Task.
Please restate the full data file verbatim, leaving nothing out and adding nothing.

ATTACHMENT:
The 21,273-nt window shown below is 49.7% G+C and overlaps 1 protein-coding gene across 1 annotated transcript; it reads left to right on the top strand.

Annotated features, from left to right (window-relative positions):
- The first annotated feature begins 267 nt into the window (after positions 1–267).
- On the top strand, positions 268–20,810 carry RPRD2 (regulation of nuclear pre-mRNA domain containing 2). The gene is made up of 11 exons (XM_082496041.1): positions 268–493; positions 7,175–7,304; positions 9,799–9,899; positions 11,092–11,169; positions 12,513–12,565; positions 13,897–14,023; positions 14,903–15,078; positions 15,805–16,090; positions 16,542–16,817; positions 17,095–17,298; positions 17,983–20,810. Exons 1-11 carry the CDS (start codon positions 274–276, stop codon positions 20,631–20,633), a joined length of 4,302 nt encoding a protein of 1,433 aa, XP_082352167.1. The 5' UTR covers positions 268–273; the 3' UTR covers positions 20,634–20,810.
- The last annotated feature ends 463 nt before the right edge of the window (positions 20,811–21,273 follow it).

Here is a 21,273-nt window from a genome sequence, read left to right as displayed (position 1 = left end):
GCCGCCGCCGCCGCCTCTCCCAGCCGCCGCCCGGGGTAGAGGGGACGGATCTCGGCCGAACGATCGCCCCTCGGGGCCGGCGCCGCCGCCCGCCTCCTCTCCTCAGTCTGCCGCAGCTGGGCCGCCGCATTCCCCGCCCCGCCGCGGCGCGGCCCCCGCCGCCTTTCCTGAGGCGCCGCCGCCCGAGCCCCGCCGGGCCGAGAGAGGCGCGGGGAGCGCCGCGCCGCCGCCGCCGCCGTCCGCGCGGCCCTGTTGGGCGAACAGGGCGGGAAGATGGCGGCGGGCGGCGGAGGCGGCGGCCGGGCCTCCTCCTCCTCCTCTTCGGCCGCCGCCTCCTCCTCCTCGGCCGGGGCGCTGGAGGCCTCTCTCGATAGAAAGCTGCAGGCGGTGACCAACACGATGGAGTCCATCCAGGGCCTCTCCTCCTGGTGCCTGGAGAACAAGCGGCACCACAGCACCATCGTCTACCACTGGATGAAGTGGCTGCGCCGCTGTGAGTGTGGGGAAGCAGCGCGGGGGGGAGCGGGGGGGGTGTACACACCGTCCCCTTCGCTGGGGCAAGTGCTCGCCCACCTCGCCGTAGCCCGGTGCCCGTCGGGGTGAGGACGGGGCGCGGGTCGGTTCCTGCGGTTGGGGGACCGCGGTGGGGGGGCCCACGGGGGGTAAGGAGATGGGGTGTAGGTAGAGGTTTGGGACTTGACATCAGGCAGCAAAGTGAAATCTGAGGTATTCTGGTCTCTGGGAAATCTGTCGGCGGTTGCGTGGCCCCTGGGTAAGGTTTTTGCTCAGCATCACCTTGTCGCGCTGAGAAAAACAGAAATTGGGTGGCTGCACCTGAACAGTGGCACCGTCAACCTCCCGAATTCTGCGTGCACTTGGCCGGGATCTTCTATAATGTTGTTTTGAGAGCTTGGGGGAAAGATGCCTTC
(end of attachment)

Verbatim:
The 21,273-nt window shown below is 49.7% G+C and overlaps 1 protein-coding gene across 1 annotated transcript; it reads left to right on the top strand.

Annotated features, from left to right (window-relative positions):
- The first annotated feature begins 267 nt into the window (after positions 1–267).
- On the top strand, positions 268–20,810 carry RPRD2 (regulation of nuclear pre-mRNA domain containing 2). The gene is made up of 11 exons (XM_082496041.1): positions 268–493; positions 7,175–7,304; positions 9,799–9,899; positions 11,092–11,169; positions 12,513–12,565; positions 13,897–14,023; positions 14,903–15,078; positions 15,805–16,090; positions 16,542–16,817; positions 17,095–17,298; positions 17,983–20,810. Exons 1-11 carry the CDS (start codon positions 274–276, stop codon positions 20,631–20,633), a joined length of 4,302 nt encoding a protein of 1,433 aa, XP_082352167.1. The 5' UTR covers positions 268–273; the 3' UTR covers positions 20,634–20,810.
- The last annotated feature ends 463 nt before the right edge of the window (positions 20,811–21,273 follow it).

Here is a 21,273-nt window from a genome sequence, read left to right as displayed (position 1 = left end):
GCCGCCGCCGCCGCCTCTCCCAGCCGCCGCCCGGGGTAGAGGGGACGGATCTCGGCCGAACGATCGCCCCTCGGGGCCGGCGCCGCCGCCCGCCTCCTCTCCTCAGTCTGCCGCAGCTGGGCCGCCGCATTCCCCGCCCCGCCGCGGCGCGGCCCCCGCCGCCTTTCCTGAGGCGCCGCCGCCCGAGCCCCGCCGGGCCGAGAGAGGCGCGGGGAGCGCCGCGCCGCCGCCGCCGCCGTCCGCGCGGCCCTGTTGGGCGAACAGGGCGGGAAGATGGCGGCGGGCGGCGGAGGCGGCGGCCGGGCCTCCTCCTCCTCCTCTTCGGCCGCCGCCTCCTCCTCCTCGGCCGGGGCGCTGGAGGCCTCTCTCGATAGAAAGCTGCAGGCGGTGACCAACACGATGGAGTCCATCCAGGGCCTCTCCTCCTGGTGCCTGGAGAACAAGCGGCACCACAGCACCATCGTCTACCACTGGATGAAGTGGCTGCGCCGCTGTGAGTGTGGGGAAGCAGCGCGGGGGGGAGCGGGGGGGGTGTACACACCGTCCCCTTCGCTGGGGCAAGTGCTCGCCCACCTCGCCGTAGCCCGGTGCCCGTCGGGGTGAGGACGGGGCGCGGGTCGGTTCCTGCGGTTGGGGGACCGCGGTGGGGGGGCCCACGGGGGGTAAGGAGATGGGGTGTAGGTAGAGGTTTGGGACTTGACATCAGGCAGCAAAGTGAAATCTGAGGTATTCTGGTCTCTGGGAAATCTGTCGGCGGTTGCGTGGCCCCTGGGTAAGGTTTTTGCTCAGCATCACCTTGTCGCGCTGAGAAAAACAGAAATTGGGTGGCTGCACCTGAACAGTGGCACCGTCAACCTCCCGAATTCTGCGTGCACTTGGCCGGGATCTTCTATAATGTTGTTTTGAGAGCTTGGGGGAAAGATGCCTTC